The Fight for English: How language pundits ate, shot, and left
by David Crystal (Oxford University Press, Oxford, 2006): 239pp, £26.94, ISBN 0 19 920764 X.
Reviewed by Caroline Petherick
A page-turner on linguistics? Could such ever exist? Well, here's one; even in the face of a fearsome and immovable deadline, I found myself with my bedside light on at 3 am.
The subtitle gives an initial indication, and the start of the main text confirmation, that those who are going to derive maximum enjoyment and enlightenment from this book will be people with a fair amount of intelligence, a hefty dose of experience and a seriously silly sense of humour.
So it's a response to ESL …
The prime motivation for the writing of this book is clearly to provide a refutation of the prescriptive approach to language, alerting us that, beneath the wacky strapline of Lynne Truss's Eats, Shoots and Leaves – 'the zero tolerance approach to punctuation' – and ESL's jokey, inviting presentation lurks an attitude that is destructive, or worse: 'I am indeed unhappy about the trend represented by Eats, Shoots and Leaves, and I think we should resist it' (p ix). And, 'I fear that it has already done some damage. Which is a great shame, for that was not Lynne's intention at all' (p144).
… and a detective story …
We share Crystal's mystification at the runaway success of ESL, and set out to find out why this should have been so. First, there's a strong (as we of the SfEP well know) emotional desire to write right; and second, there's been an educational hiatus since the 1960s. To meet those needs, Lynne Truss has provided the answers, and provided them with more than a spoonful of sugar.
… and a pedagogic text …
Throughout Crystal's text, jostling for position around the core message of appropriateness in the use of language, are nuggets of useful information, conjured up in beguilingly entertaining form. They range from tackling the problems caused by the twin purposes of punctuation to the effective use of the historic present.
… and an autobiography
On p ix, Crystal asserts that 'fight' is not his metaphor. And he says on p72, 'It seems to be one of the consequences of becoming a usage critic that your own usage will be pilloried sooner or later'. Er, yes – those who live by the sword die by the sword. But despite that, the title of this book is more accurate than might, those statements notwithstanding, appear. Why? Because, while much of it is concerned with setting out the context, the story turns out to be fundamentally that of David Crystal's own personal and lifelong fight for English.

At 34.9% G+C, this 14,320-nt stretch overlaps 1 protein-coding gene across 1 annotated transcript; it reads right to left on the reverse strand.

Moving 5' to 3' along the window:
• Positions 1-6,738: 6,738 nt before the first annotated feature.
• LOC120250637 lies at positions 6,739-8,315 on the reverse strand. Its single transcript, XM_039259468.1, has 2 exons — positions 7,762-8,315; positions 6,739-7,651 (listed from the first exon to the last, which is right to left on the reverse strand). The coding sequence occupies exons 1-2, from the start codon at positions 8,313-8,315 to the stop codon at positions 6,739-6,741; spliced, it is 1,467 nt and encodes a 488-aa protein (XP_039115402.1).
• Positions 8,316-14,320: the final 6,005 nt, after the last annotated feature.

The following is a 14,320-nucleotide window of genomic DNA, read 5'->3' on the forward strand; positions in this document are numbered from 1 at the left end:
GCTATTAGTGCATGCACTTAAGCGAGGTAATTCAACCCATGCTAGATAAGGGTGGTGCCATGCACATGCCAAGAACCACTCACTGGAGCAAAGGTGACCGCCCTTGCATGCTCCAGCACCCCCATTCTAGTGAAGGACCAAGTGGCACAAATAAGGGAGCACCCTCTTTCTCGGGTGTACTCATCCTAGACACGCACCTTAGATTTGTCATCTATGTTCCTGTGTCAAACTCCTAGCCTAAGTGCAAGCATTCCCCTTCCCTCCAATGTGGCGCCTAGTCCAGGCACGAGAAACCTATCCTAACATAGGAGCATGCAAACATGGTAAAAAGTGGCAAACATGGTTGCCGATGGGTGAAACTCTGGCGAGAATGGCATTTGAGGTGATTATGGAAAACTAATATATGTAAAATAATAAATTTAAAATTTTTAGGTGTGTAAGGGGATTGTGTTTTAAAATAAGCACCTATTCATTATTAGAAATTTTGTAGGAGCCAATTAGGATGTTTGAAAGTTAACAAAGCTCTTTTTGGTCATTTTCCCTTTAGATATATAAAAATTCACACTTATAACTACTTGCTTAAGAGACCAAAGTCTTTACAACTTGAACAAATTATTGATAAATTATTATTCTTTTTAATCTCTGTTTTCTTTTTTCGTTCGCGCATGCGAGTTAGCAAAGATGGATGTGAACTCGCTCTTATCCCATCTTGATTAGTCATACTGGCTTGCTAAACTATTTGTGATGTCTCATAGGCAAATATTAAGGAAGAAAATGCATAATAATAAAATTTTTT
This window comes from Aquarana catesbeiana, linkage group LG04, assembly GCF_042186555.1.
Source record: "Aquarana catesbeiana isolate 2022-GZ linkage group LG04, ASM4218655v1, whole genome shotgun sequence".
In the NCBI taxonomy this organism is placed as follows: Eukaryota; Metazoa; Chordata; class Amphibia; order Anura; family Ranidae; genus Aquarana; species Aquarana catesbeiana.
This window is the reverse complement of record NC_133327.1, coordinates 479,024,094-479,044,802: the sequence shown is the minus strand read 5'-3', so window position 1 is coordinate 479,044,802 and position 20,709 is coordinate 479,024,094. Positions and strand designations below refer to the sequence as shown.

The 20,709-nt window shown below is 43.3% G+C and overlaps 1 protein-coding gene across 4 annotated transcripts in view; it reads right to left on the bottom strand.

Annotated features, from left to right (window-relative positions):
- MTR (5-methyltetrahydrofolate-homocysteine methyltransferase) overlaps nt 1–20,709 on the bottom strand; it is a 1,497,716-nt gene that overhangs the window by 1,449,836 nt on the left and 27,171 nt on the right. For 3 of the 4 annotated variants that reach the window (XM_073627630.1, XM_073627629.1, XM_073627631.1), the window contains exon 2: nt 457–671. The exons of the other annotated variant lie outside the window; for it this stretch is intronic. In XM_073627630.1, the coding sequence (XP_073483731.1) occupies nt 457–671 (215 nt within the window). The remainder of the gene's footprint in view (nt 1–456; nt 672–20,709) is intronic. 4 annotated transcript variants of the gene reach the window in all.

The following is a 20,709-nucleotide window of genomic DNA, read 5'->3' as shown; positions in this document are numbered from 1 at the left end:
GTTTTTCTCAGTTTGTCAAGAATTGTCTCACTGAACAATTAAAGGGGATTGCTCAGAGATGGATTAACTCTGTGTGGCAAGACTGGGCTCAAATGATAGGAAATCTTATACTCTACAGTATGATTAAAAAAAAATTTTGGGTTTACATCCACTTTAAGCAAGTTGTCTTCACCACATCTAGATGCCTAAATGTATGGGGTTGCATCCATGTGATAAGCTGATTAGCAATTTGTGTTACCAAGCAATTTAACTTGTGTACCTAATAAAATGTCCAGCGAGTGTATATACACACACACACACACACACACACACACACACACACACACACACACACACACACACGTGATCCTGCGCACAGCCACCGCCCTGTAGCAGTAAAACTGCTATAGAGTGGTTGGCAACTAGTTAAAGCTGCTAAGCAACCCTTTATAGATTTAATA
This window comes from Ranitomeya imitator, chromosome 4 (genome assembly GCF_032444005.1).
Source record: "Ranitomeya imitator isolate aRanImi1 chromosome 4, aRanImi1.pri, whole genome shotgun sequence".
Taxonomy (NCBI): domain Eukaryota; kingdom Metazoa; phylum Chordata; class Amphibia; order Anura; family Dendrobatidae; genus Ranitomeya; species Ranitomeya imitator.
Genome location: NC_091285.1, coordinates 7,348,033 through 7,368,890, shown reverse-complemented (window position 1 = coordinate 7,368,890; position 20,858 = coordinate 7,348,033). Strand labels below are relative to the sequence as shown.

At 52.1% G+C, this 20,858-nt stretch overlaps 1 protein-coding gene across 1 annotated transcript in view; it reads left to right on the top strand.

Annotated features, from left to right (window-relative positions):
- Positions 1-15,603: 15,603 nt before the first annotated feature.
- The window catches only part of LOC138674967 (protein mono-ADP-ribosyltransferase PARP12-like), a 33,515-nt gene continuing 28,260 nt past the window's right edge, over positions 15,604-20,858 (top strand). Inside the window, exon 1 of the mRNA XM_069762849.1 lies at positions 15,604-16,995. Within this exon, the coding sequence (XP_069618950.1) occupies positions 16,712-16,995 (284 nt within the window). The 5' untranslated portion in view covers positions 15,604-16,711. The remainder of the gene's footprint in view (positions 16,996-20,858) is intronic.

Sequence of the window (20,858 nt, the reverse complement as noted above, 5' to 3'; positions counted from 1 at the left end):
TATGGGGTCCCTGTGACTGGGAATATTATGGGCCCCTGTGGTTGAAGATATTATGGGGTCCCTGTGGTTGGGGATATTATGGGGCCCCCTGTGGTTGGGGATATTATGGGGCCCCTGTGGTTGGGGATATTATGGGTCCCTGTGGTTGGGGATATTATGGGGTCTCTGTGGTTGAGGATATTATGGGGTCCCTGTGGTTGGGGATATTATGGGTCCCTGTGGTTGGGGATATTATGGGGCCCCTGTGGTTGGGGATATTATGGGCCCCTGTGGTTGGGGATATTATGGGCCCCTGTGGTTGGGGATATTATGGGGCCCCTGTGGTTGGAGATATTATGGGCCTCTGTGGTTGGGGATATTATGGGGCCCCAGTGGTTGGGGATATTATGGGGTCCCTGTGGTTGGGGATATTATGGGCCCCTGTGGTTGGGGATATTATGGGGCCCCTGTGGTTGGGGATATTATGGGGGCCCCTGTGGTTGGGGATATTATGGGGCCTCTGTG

Not just linguistics but our entire culture
There's a quiet revolution going on right here, in the United Kingdom. What's happening is a shift in our culture. We're gradually moving out of the 'might is right' system into a world in which each of us affords respect to all humans, regardless of colour, sex, age, and type of intelligence.
The shift has taken place within the perception of power as well. No longer 'power over' others; our perception of authority is moving from godlike to fallible. Crystal helps it on its way with, on p94, 'We get prescriptions from the doctor – and we hope their recommendations will make us better.' 'We hope' and 'recommendations' – a sea change from 'under doctor's orders'. Perhaps this shift in perception was given an initial impetus by the descriptive, rather than prescriptive, attitude of the compilers of the OED? It is certainly visible in the more liberal attitude apparent in the New Hart's Rule.
Corruption and decay
Crystal addresses his theme in terms of our use of the English language. On p91, he says: 'One of the mysteries of the history of English usage is that [the liberal] side of [Johnson's] thinking did not become as influential as this other side. The side that everyone remembers is his pontificating'. On p93, he comments on the perennial presence of those who moan about corruption and decay in language, but although this is a long-term phenomenon he doesn't attempt to explain why this should be so.
But of course the reasons underlying both these forms of behaviour lie in human instinct, not in linguistics. So it seems to me that Crystal's world – within this book, at any rate – is somewhat bound by the limitations of his principal academic speciality.
And if that is so, he may be unaware, too, of the effect that the National Literary Strategy is set to have on the whole of the English-speaking world – because when we learn to use the language of people different from ourselves, we learn to respond to those people appropriately, and with respect. And respect for other human beings is what this quiet revolution is all about.
So Crystal is instrumental in this progression. This book, focusing as it does on perhaps the most important of the more advanced aspects of our culture, is a beacon that lights the way forward not just in the world of linguistics but to humanity as a whole. Read it. Move forward.